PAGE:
Kautilya's Arthaśastra, the greatest work on polity and statecraft, enumerates, explains and employs tantrayuktis.Kautilya enumerates thirtytwo analytical devices called tantrayuktis.[11]

Carakasaṃhita, as we have seen, deals with the concepts and theories on both science and philosophy. Hence, it was essential to speak at different levels keeping the logical sequence. So he sought to use certain conventional method and scientific language for the expression of the well ordered thought. He was not only concerned with adequacy, accuracy and economy of the formation of treatise, but also wanted to convey the real sense of what has been told. In order to enable this purpose of right communication of the treatise Dṛḍhabala has incorporated a list of thirty six analytical devices in Siddhisthāna. Even though Carakasaṃhitā can be treated as the first Āyurvedic treatise that deals with tantrayuktis they appear only in the twelfth chapter of the final book called Siddhisthāna which is considered as an addition made by Dṛḍhabala, who made its final recasting. Another significant thing to be noted in this connection is that these tantrayuktis are neither defined nor illustrated by him. So, probably, Dṛḍhabala, the final redactor of the treatise must have formed the table of thirty six tantrayuktis by adding four more to the thirty-two enumerated by Kautilya.[12] However he does not define or illustrate them.

The following are the thirty-six tantrayuktis:

  1. topic of discussion (adhikaraṇa),
  2. proper arrangement of words (yoga),
  3. extension of argument (hetvartha),
  4. meaning of a word (padārtha),
  5. partial description of a topic (pradeśa),
  6. concise statement (uddeśa),
  7. amplification of a statement (nirdeśa),
  8. supply of ellipsis (vākyśeṣa),
  9. purpose (prayojana),
  10. authoritative instruction (upadeśa),
  11. adducing a reason for establishing a proposition (apadeśa),
  12. extension of analogous topics (atideśa),
  13. presumption or implication (arthāpatti),
  14. conclusion (nirṇaya),
  15. reiteration of a statement according to the contextual propriety (prasaṅga),
  16. a universal statement (ekānta),
  17. acceptance of any one of two assertions (anaikānta),
  18. a statement regarding exception to a general rule (apavarga),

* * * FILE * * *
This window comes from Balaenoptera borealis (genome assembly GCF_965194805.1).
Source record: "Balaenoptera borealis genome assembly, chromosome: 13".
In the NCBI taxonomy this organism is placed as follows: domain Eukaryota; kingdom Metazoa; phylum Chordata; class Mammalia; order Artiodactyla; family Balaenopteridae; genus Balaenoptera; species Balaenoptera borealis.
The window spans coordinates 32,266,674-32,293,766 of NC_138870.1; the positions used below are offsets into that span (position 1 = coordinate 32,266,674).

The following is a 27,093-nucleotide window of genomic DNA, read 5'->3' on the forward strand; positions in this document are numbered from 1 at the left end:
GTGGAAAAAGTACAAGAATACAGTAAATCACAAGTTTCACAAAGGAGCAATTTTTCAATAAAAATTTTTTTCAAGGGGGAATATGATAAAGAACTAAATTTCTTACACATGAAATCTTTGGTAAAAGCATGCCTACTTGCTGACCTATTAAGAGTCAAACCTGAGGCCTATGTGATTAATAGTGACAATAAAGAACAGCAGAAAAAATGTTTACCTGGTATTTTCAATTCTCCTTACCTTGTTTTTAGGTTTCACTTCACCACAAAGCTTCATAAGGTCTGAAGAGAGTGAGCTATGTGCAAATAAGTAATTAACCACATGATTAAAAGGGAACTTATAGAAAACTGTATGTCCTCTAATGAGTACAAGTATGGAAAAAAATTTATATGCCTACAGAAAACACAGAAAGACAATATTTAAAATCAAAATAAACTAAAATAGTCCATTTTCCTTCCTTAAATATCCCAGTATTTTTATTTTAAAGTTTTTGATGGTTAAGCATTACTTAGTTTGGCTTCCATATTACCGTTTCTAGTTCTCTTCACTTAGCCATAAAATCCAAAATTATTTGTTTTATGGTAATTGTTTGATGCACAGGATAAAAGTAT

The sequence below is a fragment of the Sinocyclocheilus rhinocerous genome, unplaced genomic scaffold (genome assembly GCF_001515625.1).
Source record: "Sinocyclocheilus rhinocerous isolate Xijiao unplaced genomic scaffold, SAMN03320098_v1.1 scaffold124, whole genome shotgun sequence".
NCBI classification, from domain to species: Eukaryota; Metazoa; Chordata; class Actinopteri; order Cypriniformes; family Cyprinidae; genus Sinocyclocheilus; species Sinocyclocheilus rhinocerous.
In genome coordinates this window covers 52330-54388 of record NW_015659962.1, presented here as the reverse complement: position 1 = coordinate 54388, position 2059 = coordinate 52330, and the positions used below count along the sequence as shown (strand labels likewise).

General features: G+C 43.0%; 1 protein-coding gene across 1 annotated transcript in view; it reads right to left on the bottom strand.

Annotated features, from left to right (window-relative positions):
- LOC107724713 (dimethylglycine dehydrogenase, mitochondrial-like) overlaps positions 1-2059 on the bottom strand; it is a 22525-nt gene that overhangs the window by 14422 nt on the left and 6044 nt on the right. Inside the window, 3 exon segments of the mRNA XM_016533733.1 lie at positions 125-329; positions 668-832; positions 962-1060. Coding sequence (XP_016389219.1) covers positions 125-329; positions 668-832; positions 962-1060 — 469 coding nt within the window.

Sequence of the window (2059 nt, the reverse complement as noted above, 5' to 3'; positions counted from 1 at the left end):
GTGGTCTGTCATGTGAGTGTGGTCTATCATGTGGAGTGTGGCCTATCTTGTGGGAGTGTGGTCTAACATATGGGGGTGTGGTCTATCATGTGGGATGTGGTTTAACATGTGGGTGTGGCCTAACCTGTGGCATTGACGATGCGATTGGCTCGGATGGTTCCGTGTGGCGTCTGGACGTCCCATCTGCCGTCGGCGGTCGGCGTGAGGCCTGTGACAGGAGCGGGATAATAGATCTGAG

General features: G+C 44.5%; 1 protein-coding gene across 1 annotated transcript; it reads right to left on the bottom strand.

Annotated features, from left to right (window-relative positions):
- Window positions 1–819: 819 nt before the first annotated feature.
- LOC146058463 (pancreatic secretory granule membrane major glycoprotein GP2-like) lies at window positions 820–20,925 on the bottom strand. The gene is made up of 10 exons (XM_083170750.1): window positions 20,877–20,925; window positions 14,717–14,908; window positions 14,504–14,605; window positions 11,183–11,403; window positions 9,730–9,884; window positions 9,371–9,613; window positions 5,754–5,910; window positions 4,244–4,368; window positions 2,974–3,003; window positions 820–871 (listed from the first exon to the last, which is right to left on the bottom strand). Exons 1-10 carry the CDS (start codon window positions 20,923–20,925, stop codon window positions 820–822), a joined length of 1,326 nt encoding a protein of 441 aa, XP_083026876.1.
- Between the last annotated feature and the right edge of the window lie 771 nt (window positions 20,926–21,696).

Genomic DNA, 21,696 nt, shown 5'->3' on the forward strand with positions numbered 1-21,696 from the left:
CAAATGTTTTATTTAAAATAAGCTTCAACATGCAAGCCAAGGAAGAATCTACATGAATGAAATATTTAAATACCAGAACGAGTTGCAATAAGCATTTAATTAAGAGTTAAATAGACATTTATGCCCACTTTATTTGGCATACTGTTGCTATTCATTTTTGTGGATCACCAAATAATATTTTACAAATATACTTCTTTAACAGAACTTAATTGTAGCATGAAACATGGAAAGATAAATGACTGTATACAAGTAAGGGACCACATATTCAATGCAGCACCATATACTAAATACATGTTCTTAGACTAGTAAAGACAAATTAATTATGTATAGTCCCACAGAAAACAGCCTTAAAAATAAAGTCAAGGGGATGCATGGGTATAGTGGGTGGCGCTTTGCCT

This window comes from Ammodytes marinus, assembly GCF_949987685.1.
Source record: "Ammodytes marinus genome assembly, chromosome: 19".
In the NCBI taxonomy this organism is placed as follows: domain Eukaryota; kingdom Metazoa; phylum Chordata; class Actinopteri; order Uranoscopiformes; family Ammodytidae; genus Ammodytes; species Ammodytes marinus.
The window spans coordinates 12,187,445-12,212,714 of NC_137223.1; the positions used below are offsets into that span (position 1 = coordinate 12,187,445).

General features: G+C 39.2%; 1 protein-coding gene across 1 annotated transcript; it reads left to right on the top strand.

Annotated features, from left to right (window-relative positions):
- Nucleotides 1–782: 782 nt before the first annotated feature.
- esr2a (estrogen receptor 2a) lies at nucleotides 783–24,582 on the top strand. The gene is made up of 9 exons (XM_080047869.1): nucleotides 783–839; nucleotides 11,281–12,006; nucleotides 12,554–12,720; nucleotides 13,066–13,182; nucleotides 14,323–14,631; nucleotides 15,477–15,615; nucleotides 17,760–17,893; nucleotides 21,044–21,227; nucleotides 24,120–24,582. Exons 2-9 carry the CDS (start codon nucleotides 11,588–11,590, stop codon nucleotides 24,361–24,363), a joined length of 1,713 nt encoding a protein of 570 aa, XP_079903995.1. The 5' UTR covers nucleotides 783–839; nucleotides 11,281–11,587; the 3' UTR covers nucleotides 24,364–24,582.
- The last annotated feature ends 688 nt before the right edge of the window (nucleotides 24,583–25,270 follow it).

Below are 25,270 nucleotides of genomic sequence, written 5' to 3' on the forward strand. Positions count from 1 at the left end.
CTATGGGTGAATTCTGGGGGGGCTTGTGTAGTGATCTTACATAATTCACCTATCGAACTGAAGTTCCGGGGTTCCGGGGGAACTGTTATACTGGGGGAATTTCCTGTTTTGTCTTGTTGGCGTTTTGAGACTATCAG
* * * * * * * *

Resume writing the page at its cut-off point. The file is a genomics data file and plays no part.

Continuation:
19. contrariety (viparyaya),
  20. an objection raised against a proposition in debate (pūrvapakṣa),
  21. accurate interpretation (vidhāna),
  22. approval of other's view (anumata),
  23. explanatory exposition (vyakhyāna),
  24. doubt (saṃśaya),
  25. reference to a previous statement (atitāvekṣā),
  26. reference to an ensuing statement (anāgatāvekṣā),
  27. technical terms coined by the author of treatise (svasaṃjñā),
  28. deduction or an inference by reason (ūhya),
  29. combination of entities independent of one another (samuccaya),
  30. an example or illustration (nidarśana),
  31. definition or etymological interpretation (nirvacana),
  32. injunction (saṃniyoga),
  33. option (vikalpana),
  34. rebuttal or refutation (pratyutsāra),
  35. extrication of ones tenet by refuting the opponent (uddhara), and
  36. probability (saṃbhava).[13]

Cakrapāṇi has stated that Bhatārahariścandra, the author of Carkanāysa, has enumerated four more yuktis:

  1. paripraśna,
  2. vyākaraṇa,
  3. vyutkrāntābhidhāna,
  4. hetu.[14]

Suśruta enumerates only thirty-two tantrayuktis.[15]

Footnotes and references:


KFL, p. 28


IM, pp. 13- 14


“Introduction”, TV, p. i.


ataśca prakṛtaṃ buddhvā deśakālāntarāṇi ca tantrakaṛtrabhiprāyā-nupāyāṃścārthamādiśet, CS, Su, XXVI. 37.


yathāmbujavanasyārkaḥ pradīpo veśmano yathā prabodhanaprakāśārthastathā, tantrasya yuktayaḥ, CS, Siddhi - sthāna, XII, 46.


ucyate vākyayojanaṃ arthayojanañca”, Suśrutasaṃhitā of Suśruta., Uttara - tantra, Ixv. 4.


asadvādiprayuktānāṃ vākyānāṃ pratiṣedhanaṃ, svavākyasiddhirapi ca kriyate tantrayuktitaḥ, Ibid., 5.


HIPS, Vol. II, p. 389.


vyaktā noktāstu ye hyarthā līnā ye cāpyanirmalāḥ leśoktā ye ca kecitsyuḥ teṣāñcāpi prasādhanaṃ, Suśrutasaṃhitā of Suśruta., Uttara - tantra, Ixv. 6.


DT, p.4


The Kautilīya Arthaśāstra., XV. 3.


Āyurvedīya Vaijñānika Itihās (Scientific History of Ayurveda), Priyavrata Sharma, Jayakrshnayurvedagranthamala No.1, Chawkhamba Orientalia, Delhi, 1981, p. 124.


CS, Siddhi - sthāna, XII. 41-44.


bhattārahariśchandreṇa tvānyaścatasrastantrayuktayḥ paripraśnavyākaraṇa-vyutkrāntābhidhāna-hetvākhyā vyahṛtāḥ, Cakrapāṇi on Ibid., 41-44.


Suśrutasaṃhitā of Suśruta., Uttara - tantra, IXV. 3.